The lionization of Small Town USA that the right wing and the media seem to embrace has been bugging me. Nothing against them, but how many people live in small towns anyway? If the Heartland is so great, why are the populations of many of these states not booming? Then I came across a recent article addressing this very point.
Written by Jennifer Bradley and Bruce Katz of Brookings, and apparently to be published in the next issue of The New Republic, it’s worth a read. The gist of the article is that most of us live in one of a few hundred metropolitan areas, not Small Town USA. In other words, the idea that Small Town USA is Real America is a myth. It’s not clear whether Sarah Palin lives in a small town at this point:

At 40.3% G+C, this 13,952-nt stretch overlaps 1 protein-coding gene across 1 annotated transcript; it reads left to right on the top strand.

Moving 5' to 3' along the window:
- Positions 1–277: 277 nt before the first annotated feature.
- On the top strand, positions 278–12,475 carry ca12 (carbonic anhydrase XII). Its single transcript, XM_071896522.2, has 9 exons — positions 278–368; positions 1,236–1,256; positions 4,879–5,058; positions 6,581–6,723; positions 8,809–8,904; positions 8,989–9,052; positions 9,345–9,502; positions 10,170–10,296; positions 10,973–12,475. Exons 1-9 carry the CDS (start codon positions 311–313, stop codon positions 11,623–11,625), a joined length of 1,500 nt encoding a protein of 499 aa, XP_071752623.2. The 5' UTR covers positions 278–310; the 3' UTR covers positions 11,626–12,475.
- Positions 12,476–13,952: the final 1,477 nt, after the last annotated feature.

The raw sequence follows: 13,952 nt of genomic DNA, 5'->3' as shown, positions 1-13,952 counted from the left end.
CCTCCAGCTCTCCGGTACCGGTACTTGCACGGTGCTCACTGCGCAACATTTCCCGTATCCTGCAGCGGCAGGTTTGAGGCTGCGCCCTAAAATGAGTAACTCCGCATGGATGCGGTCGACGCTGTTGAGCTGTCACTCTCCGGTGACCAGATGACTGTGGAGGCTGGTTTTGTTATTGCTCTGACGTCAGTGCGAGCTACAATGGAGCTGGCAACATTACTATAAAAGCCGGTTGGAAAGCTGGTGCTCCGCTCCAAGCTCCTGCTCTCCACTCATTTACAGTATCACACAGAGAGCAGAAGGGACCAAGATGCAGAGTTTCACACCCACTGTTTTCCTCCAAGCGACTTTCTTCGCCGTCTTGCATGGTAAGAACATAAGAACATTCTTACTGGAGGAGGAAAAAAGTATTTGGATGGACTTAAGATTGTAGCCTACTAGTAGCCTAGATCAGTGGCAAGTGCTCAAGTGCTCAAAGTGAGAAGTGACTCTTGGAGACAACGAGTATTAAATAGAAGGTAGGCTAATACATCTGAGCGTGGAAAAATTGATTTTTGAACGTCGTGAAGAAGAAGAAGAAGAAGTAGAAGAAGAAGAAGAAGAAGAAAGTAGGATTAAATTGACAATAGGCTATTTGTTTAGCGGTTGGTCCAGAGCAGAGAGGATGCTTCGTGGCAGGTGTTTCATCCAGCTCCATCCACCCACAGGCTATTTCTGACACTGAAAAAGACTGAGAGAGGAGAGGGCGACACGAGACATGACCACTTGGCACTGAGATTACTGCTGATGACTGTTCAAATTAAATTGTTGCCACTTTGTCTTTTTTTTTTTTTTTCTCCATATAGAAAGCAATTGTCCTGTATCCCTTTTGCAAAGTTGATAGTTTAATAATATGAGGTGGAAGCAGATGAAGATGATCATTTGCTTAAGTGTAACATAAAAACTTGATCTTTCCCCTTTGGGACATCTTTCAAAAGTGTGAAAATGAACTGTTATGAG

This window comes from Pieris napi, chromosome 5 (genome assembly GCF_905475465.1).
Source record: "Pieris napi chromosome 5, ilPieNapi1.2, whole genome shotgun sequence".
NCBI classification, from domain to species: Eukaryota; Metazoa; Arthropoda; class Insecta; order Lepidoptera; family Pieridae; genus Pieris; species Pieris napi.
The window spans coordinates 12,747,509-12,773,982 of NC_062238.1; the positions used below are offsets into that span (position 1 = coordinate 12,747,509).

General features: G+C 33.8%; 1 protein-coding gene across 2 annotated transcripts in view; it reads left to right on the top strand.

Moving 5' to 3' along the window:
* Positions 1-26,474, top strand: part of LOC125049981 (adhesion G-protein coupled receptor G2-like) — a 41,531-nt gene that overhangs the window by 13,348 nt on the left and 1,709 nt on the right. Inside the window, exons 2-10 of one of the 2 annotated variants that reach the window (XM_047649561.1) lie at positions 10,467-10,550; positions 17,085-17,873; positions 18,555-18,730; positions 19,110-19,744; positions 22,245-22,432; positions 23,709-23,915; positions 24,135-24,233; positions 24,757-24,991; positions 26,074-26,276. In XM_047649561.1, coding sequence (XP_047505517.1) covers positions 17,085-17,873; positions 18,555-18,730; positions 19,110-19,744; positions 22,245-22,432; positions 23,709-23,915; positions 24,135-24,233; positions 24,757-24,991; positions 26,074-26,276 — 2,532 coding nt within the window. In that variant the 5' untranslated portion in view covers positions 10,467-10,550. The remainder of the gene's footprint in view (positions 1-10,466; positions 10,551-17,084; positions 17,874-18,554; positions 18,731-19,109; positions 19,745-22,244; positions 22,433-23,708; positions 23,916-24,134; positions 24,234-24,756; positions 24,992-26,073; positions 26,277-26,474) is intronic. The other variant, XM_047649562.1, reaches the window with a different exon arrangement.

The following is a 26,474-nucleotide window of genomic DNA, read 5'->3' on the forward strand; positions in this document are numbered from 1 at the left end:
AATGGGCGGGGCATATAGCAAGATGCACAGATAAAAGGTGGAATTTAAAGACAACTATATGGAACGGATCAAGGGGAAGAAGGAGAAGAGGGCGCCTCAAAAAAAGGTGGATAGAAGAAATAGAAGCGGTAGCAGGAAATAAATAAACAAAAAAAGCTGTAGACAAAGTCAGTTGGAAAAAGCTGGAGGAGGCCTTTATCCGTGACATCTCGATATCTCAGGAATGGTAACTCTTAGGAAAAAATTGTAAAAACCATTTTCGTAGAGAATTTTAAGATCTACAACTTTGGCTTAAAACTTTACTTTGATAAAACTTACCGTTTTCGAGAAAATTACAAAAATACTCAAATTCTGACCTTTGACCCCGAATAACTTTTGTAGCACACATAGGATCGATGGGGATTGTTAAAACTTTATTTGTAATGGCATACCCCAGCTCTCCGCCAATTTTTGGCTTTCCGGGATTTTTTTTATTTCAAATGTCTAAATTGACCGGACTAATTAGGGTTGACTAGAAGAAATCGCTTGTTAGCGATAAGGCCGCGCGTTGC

In fact, even the "small town" of Wasilla, Alaska is fast becoming a satellite of the state’s largest city. Wasilla is nestled in the Matanuska-Susitna, or Mat-Su, borough (boroughs are Alaska’s equivalent of counties), and the borough is part of the Anchorage metropolitan area.
Not that she’s likely to change her stump speech. Myths don’t die easily. However, it would be nice if some of the people in the media would wake up.